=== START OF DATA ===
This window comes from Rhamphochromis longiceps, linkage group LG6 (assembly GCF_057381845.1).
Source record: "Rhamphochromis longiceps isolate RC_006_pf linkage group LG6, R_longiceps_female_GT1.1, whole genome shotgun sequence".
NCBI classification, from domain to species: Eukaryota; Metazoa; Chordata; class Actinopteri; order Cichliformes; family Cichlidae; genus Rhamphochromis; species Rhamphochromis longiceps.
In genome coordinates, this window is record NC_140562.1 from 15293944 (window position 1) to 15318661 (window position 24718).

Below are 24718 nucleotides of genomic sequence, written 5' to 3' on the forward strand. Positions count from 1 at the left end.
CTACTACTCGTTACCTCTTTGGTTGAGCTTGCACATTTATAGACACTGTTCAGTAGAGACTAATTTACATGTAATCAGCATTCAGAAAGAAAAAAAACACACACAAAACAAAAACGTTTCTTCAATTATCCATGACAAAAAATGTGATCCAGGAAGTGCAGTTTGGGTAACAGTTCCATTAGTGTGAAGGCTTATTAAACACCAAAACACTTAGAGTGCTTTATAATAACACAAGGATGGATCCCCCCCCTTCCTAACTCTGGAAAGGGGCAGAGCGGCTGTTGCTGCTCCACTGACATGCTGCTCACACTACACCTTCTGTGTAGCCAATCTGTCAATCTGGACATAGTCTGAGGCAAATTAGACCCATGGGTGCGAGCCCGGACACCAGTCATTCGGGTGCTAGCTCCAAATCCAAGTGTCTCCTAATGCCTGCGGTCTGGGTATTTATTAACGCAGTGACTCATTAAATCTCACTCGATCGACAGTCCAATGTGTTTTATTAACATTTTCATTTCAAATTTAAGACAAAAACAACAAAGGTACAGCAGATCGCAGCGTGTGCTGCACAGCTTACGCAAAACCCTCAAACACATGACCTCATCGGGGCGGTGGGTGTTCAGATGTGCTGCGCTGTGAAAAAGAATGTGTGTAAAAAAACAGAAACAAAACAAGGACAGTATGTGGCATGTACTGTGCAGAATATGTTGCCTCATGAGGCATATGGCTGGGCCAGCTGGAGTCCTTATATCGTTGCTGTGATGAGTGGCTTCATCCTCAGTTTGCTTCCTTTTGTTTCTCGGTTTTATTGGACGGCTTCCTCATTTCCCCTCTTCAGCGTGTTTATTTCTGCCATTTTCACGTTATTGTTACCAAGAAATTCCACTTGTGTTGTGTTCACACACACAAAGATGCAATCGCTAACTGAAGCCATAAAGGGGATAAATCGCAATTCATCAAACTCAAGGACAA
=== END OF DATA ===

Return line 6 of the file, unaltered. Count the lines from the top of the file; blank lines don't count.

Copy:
CTACTACTCGTTACCTCTTTGGTTGAGCTTGCACATTTATAGACACTGTTCAGTAGAGACTAATTTACATGTAATCAGCATTCAGAAAGAAAAAAAACACACACAAAACAAAAACGTTTCTTCAATTATCCATGACAAAAAATGTGATCCAGGAAGTGCAGTTTGGGTAACAGTTCCATTAGTGTGAAGGCTTATTAAACACCAAAACACTTAGAGTGCTTTATAATAACACAAGGATGGATCCCCCCCCTTCCTAACTCTGGAAAGGGGCAGAGCGGCTGTTGCTGCTCCACTGACATGCTGCTCACACTACACCTTCTGTGTAGCCAATCTGTCAATCTGGACATAGTCTGAGGCAAATTAGACCCATGGGTGCGAGCCCGGACACCAGTCATTCGGGTGCTAGCTCCAAATCCAAGTGTCTCCTAATGCCTGCGGTCTGGGTATTTATTAACGCAGTGACTCATTAAATCTCACTCGATCGACAGTCCAATGTGTTTTATTAACATTTTCATTTCAAATTTAAGACAAAAACAACAAAGGTACAGCAGATCGCAGCGTGTGCTGCACAGCTTACGCAAAACCCTCAAACACATGACCTCATCGGGGCGGTGGGTGTTCAGATGTGCTGCGCTGTGAAAAAGAATGTGTGTAAAAAAACAGAAACAAAACAAGGACAGTATGTGGCATGTACTGTGCAGAATATGTTGCCTCATGAGGCATATGGCTGGGCCAGCTGGAGTCCTTATATCGTTGCTGTGATGAGTGGCTTCATCCTCAGTTTGCTTCCTTTTGTTTCTCGGTTTTATTGGACGGCTTCCTCATTTCCCCTCTTCAGCGTGTTTATTTCTGCCATTTTCACGTTATTGTTACCAAGAAATTCCACTTGTGTTGTGTTCACACACACAAAGATGCAATCGCTAACTGAAGCCATAAAGGGGATAAATCGCAATTCATCAAACTCAAGGACAA